Behind the Scenes: A Funny Thing Happened on the Way to School…
It is a truth universally acknowledged—at least among editors—that sequels can be dicey endeavors. There is the impulse to run with the first book’s momentum, but not to run too fast. (Intentionality must rule.) There are character profiles to build and worlds to extend, not to mention an elaboration of themes. This is no small beast—I mean feat!
When treading on sequel territory, it helps when the book team is comprised of award-winning illustrator Benjamin Chaud (also author and illustrator of The Bear’s Song, The Bear’s Sea Escape, and Farewell Floppy), best-selling author Davide Cali, Chronicle Books designer Ryan Hayes, and Production Coordinator Binh Au. It also helps to know that the first book—in this case I Didn’t Do My Homework Because…—has been so well-received. (It is a Junior Library Selection, and there are 15 international editions to date.)
Before the English edition of I Didn’t Do My Homework Because… was published, I pitched a sequel, A Funny Thing Happened on the Way to School…, to Benjamin and Davide, explaining that it would riff on the I Didn’t Do My Homework Because’s book’s unreliable narration, with a few key differences: In the first book, a buttoned-up boy recounts a litany of excuses for not doing his homework. This time, we would be inspired by the excuses trope, but switch up the structure: Our protagonist would be late for school, and the book would feature a more traditional, sequential narrative. “Traditional” with a twist: like I Didn’t Do My Homework Because… , I still wanted the book to touch on truth and lies, and how a child might creatively frame reality. But I also wanted to invert the premise of the original book, which is essentially built on a “bog of lies,” as Davide likes to say. In A Funny Thing Happened on the Way to School…, the excuses would seem like lies, but the story would turn out to be true. I wanted this book to inspire young readers to question what makes a story convincing: What details and visual elements make a narrative compelling and, ultimately, believable? I also wanted readers to experience their first read of the book one way, and then subsequent reads—after the ending’s reveal—in a completely different way. In that sense, the book would maintain the “meta” qualities of I Didn’t Do My Homework Because… while situated in a story framework with a beginning, middle, and an end.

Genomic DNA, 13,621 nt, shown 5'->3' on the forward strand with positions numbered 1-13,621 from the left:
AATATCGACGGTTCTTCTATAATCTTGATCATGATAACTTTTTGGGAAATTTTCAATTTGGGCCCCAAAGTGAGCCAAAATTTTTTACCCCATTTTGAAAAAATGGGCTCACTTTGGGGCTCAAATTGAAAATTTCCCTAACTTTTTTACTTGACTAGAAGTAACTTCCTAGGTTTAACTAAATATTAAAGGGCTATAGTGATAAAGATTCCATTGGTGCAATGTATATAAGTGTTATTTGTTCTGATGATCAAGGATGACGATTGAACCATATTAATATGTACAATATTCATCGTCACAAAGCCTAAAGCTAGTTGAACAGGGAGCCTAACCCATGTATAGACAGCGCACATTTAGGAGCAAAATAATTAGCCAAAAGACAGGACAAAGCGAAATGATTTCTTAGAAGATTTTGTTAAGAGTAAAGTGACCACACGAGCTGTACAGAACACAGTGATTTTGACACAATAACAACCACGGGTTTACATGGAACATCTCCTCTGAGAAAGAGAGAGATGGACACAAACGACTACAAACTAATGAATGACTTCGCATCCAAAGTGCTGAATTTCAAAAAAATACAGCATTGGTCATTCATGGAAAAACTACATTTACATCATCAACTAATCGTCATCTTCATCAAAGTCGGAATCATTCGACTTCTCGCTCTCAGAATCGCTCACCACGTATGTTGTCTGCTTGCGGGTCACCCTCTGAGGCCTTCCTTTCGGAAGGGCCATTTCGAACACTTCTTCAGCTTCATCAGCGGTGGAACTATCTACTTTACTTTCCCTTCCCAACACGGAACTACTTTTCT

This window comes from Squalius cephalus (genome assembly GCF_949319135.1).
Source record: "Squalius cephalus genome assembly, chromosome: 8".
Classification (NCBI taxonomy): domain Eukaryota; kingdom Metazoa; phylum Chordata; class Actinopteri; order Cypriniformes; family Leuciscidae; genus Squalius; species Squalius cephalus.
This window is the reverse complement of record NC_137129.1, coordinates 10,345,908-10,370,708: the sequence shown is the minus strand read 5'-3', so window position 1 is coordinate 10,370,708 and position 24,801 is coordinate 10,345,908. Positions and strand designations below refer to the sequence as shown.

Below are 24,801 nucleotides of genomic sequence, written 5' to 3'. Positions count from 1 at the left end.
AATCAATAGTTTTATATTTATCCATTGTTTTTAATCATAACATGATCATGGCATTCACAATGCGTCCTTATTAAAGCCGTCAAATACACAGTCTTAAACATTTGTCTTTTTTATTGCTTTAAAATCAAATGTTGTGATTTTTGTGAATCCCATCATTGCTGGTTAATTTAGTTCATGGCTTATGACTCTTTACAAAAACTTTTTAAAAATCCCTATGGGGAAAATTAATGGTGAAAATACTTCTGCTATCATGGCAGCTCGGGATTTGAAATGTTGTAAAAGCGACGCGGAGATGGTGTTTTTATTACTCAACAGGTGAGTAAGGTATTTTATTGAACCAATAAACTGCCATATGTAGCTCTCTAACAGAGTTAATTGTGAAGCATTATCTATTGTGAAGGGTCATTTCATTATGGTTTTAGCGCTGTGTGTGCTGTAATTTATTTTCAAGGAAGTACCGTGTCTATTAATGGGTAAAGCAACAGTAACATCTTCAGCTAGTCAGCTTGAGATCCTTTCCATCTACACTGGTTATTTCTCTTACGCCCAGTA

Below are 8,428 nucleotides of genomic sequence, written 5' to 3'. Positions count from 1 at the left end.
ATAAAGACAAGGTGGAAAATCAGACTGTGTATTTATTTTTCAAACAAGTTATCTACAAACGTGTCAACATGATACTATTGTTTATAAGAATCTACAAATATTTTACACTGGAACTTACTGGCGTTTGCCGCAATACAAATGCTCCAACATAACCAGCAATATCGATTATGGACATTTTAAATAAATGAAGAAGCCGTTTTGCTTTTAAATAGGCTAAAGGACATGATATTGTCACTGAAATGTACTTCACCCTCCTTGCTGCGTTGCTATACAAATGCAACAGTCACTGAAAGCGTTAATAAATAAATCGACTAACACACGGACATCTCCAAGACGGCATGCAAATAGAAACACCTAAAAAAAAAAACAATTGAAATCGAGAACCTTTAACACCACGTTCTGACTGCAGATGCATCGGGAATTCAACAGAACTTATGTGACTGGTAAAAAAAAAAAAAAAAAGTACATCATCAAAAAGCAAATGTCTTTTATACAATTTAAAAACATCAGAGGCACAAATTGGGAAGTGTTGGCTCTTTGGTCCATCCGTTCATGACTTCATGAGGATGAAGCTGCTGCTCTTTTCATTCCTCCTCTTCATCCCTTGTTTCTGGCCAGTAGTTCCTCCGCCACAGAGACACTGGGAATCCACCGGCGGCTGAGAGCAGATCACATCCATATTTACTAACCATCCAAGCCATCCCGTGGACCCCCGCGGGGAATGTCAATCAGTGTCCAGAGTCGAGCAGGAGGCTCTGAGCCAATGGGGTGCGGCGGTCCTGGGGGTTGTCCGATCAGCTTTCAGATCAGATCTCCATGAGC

To ensure that Benjamin, Davide, and I were all on the same page, I sent them a book map that featured elements from Davide’s manuscript in-progress, my own illustrations and notes, along with Benjamin’s illustrations from I Didn’t Do My Homework Because…
And then Benjamin and Davide were off! Davide completed the manuscript, which paired a crucial gotta-get-to-school frenetic pace with his vintage wry humor. And then Benjamin began to send in his incredible, expressive illustrations, which contributed additional layers to the narrative, as well as welcome literary allusions.
And then there are references to the previous book, which contribute to a pervasive sense of controlled absurdity, and encourage young readers’ attention to detail.
En route to school, the boy is thwarted by a slew of over-the-top detours, but perhaps one of the most outlandish is a favor to a world leader: his champion chess skills will help save the planet from an alien invasion. I was on board with that excuse, as long as we could justify the chess skills earlier in the book. So we did: Benjamin added chess-inspired details to the bedroom scene—a checkerboard bedspread and chess piece accents on the bedposts. I asked if he would include a chess player’s manual. Benjamin also included a copy of I Didn’t Do My Homework Because… (Clearly, chess is this character’s obsession, but so is studying up on excuses for not doing homework!)
But there was still the issue of the chess scene itself. Benjamin originally sent in this sketch:
It was certainly a literal rendering. But was literal the way to go here? Might there be another way to imagine this invasion, and even a game of chess? There was.
The reaction to Benjamin’s revised illustration: awe.
When crafting a sequel, or telling a story about whether one is late or early or something else entirely, there is at least one truth that endures: imagination transports us. It expands our sense of what is creatively possible, and reminds us that there are other ways of seeing. Working with Davide and Benjamin reminds me of this daily as we continue to develop books in the series. For that, I am grateful. (It’s true.)
What is the most outrageous (or ingenious) excuse you’ve given for being late? We’ll select one commenter at random who will receive a copy of A Funny Thing Happened on the Way to School… signed by Benjamin Chaud and Davide Cali.
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